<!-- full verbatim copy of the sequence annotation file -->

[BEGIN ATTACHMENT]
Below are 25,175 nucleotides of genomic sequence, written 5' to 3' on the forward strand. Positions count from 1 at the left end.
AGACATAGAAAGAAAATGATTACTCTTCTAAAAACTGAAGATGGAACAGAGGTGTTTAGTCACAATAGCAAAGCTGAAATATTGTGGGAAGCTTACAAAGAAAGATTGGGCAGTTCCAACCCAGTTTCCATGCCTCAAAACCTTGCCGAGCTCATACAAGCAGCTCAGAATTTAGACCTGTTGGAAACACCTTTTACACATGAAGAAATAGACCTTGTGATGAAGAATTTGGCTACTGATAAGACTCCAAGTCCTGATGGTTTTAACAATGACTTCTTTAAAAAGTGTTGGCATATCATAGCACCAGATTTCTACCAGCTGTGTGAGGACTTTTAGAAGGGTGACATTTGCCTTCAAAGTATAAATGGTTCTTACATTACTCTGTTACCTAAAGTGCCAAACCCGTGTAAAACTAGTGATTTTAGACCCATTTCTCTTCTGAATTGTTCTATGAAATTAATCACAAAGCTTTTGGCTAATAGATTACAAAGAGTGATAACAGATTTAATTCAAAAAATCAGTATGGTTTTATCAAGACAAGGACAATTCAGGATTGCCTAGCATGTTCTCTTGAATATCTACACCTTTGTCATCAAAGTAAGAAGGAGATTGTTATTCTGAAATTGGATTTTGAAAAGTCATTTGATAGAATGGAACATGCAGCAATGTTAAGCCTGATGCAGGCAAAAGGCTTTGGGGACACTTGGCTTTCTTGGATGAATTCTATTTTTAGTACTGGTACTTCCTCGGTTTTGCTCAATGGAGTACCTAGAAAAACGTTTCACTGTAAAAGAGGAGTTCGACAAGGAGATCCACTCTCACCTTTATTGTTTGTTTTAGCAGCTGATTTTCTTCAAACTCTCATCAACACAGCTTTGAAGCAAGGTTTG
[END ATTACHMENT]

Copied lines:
Below are 25,175 nucleotides of genomic sequence, written 5' to 3' on the forward strand. Positions count from 1 at the left end.
AGACATAGAAAGAAAATGATTACTCTTCTAAAAACTGAAGATGGAACAGAGGTGTTTAGTCACAATAGCAAAGCTGAAATATTGTGGGAAGCTTACAAAGAAAGATTGGGCAGTTCCAACCCAGTTTCCATGCCTCAAAACCTTGCCGAGCTCATACAAGCAGCTCAGAATTTAGACCTGTTGGAAACACCTTTTACACATGAAGAAATAGACCTTGTGATGAAGAATTTGGCTACTGATAAGACTCCAAGTCCTGATGGTTTTAACAATGACTTCTTTAAAAAGTGTTGGCATATCATAGCACCAGATTTCTACCAGCTGTGTGAGGACTTTTAGAAGGGTGACATTTGCCTTCAAAGTATAAATGGTTCTTACATTACTCTGTTACCTAAAGTGCCAAACCCGTGTAAAACTAGTGATTTTAGACCCATTTCTCTTCTGAATTGTTCTATGAAATTAATCACAAAGCTTTTGGCTAATAGATTACAAAGAGTGATAACAGATTTAATTCAAAAAATCAGTATGGTTTTATCAAGACAAGGACAATTCAGGATTGCCTAGCATGTTCTCTTGAATATCTACACCTTTGTCATCAAAGTAAGAAGGAGATTGTTATTCTGAAATTGGATTTTGAAAAGTCATTTGATAGAATGGAACATGCAGCAATGTTAAGCCTGATGCAGGCAAAAGGCTTTGGGGACACTTGGCTTTCTTGGATGAATTCTATTTTTAGTACTGGTACTTCCTCGGTTTTGCTCAATGGAGTACCTAGAAAAACGTTTCACTGTAAAAGAGGAGTTCGACAAGGAGATCCACTCTCACCTTTATTGTTTGTTTTAGCAGCTGATTTTCTTCAAACTCTCATCAACACAGCTTTGAAGCAAGGTTTG